By Larry Fyffe
Social Darwinism is an ideology that sanctifies the control over the technological means of production by the capitalist class. Donning the mask of science, its advocates the claim that evidenced-based Darwinian natural selection explains the formation of classes under the capitalist economic system: a reaction to Karl Marx’s assertion that existing social conditions are the result of the control of the means of production for profit, including the production of products necessary for mankind’s survival.
In reaction to both Social Darwinism and scientific evolution, Modernist poet William Carlos Williams puts Hegelian Romanticism back on its feet, contriving a secular religion that envisions a slow but progressive process operating in the Universe.
The poet-priest declares the artistic imagination, with its thoughts both dark and bright, be the intended goal, pre-set in the constitution of Creation even before mankind arrives upon the scene. That is, essence precedes man’s existence, and random natural selection and philosophical Existentialisms are over-ruled by Design Creationism, by an imaginative spirit personified:
Earth, the Blakean symbol of the poetic imagination, but with its thoughts, its ideas, given a modern twist by Williams – a material basis, grounded in the objective correlatives of figurative language – that suggests Romantic idealism has its roots in scientific Darwinism.
But, according to Williams, it’s a tough struggle for the imaginative spirit within the brain to contend with the defiled social conditions imposed by capitalist economics:
(Williams: The Pure Products Of America)
Alluding to a Scottish Romantic poem:
(Robert Burns: My Heart’s In The Highlands)
Apparently, all is not well in America, and the Modernist poetry of Williams, as well as the Romantic of Burns, impacts the song lyrics of Bob Dylan:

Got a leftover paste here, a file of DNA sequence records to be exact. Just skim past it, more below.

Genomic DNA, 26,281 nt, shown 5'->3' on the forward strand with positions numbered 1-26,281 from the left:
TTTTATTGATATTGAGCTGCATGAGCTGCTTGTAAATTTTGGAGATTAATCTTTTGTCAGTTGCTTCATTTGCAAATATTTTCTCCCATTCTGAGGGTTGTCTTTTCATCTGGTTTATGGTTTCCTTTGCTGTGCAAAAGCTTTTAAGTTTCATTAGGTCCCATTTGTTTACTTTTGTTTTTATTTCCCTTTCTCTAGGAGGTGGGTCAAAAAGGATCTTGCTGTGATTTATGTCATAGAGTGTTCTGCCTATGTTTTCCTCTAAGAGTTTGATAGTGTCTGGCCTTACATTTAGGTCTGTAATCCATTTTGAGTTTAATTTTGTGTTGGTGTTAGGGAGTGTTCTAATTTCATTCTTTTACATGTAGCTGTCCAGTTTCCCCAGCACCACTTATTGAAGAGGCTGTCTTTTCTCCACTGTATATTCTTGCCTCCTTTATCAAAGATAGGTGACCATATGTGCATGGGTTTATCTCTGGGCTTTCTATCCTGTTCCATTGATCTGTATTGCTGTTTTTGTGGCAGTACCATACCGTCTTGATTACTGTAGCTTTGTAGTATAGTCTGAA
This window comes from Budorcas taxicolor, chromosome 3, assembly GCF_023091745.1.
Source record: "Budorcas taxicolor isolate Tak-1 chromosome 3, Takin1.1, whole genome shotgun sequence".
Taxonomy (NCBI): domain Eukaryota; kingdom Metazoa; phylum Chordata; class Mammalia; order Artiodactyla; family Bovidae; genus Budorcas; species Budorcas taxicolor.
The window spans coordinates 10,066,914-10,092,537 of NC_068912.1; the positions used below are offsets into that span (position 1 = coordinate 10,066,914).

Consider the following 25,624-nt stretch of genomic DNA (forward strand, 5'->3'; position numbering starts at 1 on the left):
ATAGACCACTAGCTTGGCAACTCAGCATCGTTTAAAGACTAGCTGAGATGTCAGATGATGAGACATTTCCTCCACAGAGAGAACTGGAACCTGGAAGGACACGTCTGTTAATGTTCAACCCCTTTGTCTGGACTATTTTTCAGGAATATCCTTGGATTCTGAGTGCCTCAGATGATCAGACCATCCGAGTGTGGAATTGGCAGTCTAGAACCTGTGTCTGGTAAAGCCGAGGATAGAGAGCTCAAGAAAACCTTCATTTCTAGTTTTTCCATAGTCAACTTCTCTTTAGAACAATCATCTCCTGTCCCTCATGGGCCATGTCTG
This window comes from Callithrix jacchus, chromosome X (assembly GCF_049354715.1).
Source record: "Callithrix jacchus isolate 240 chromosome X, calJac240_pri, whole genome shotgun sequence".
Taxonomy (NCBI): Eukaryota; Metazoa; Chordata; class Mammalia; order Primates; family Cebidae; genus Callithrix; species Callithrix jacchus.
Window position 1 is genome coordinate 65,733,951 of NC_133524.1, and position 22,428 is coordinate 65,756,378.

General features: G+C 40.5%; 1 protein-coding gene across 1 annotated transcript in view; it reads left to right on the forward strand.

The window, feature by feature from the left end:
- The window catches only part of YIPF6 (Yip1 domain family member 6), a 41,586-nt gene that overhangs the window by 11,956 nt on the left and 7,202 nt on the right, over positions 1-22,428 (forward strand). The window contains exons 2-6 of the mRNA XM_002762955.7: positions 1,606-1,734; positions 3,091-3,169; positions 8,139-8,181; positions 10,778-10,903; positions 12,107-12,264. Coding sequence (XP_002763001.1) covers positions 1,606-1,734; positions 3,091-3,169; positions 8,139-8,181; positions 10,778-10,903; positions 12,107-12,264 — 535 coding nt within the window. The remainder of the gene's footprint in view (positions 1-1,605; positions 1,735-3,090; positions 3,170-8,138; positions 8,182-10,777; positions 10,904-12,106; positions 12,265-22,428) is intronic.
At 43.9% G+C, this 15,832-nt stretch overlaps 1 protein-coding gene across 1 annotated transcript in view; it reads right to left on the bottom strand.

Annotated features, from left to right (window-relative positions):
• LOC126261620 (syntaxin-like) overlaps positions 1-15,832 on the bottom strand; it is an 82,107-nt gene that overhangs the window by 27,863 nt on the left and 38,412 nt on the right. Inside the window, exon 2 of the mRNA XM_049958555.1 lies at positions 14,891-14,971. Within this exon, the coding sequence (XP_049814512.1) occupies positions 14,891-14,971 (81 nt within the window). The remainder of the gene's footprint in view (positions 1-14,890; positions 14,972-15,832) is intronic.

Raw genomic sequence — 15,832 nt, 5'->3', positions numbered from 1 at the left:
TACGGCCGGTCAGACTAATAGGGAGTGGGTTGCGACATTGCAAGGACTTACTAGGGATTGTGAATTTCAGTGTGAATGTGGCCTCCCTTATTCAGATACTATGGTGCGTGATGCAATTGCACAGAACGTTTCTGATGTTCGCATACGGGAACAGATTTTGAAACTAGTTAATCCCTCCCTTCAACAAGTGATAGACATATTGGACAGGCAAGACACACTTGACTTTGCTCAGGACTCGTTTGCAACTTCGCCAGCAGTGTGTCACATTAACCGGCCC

(Bob Dylan: Highland)
As I’ve pointed out before, when Dylan pays tribute to a poem in his song lyrics, he varies a bit the end-rhymes of the original: ‘roe’ and ‘go’ to ‘flow’ and ‘go’.
The poems of William Carlos Williams suggest the better a piece of art be adapted to contemporary social conditions and the technology thereof, the better chance of it surviving.
Oral and aural oriented lyrics intended to be sung with music, designed, not by money-hungry capitalists, but by the artistically skilled, to wake up the public-at-large to the message contained therein – rock and rolling folkish songs mixed in the basement with eye-catching images -, a recipe for a new art form to keep the chimes of the creative imagination freely flashing:
With “w’s” alliterating, Williams Carlos Williams writes:
(Williams: The Red Wheelbarrow)
Sings Dylan, accompanied musically:
(Bob Dylan: Buckets Of Rain)
Neither Darwinist, Social Darwinist, nor Marxist, Romanic-influenced poet William Carlos Williams intuits a vitalistic spirit flowing through Nature; nay, throughout the whole Universe – below animating plants:
To The Contagious Hospital)
Bob Dylan, owl of Minerva flying at dusk, awaits the awakening of Man …
What did you see my blue-eyed son; what did you see my darling young one?
What is on the site
1: Over 400 reviews of Dylan songs. There is an index to these in alphabetical order at the foot of the home page and an index to the songs in the order they were written in the Chronology Pages.
2: The Chronology. We’ve taken all the songs we can find recordings of and put them in the order they were written (as far as possible) not in the order they appeared on albums. The chronology is more or less complete and is now linked to all the reviews on the site. We have also recently started to produce overviews of Dylan’s work year by year. The index to the chronologies is here.
3: Bob Dylan’s themes. We publish a wide range of articles about Bob Dylan and his compositions. There is an index here.
4: The Discussion Group We now have a discussion group “Untold Dylan” on Facebook. Just type the phrase “Untold Dylan” in, on your Facebook page or follow this link
5: Bob Dylan’s creativity. We’re fascinated in taking the study of Dylan’s creative approach further. The index is in Dylan’s Creativity.
And please do note The Bob Dylan Project, which lists every Dylan song in alphabetical order, and has links to licensed recordings and performances by Dylan and by other artists, is starting to link back to our reviews.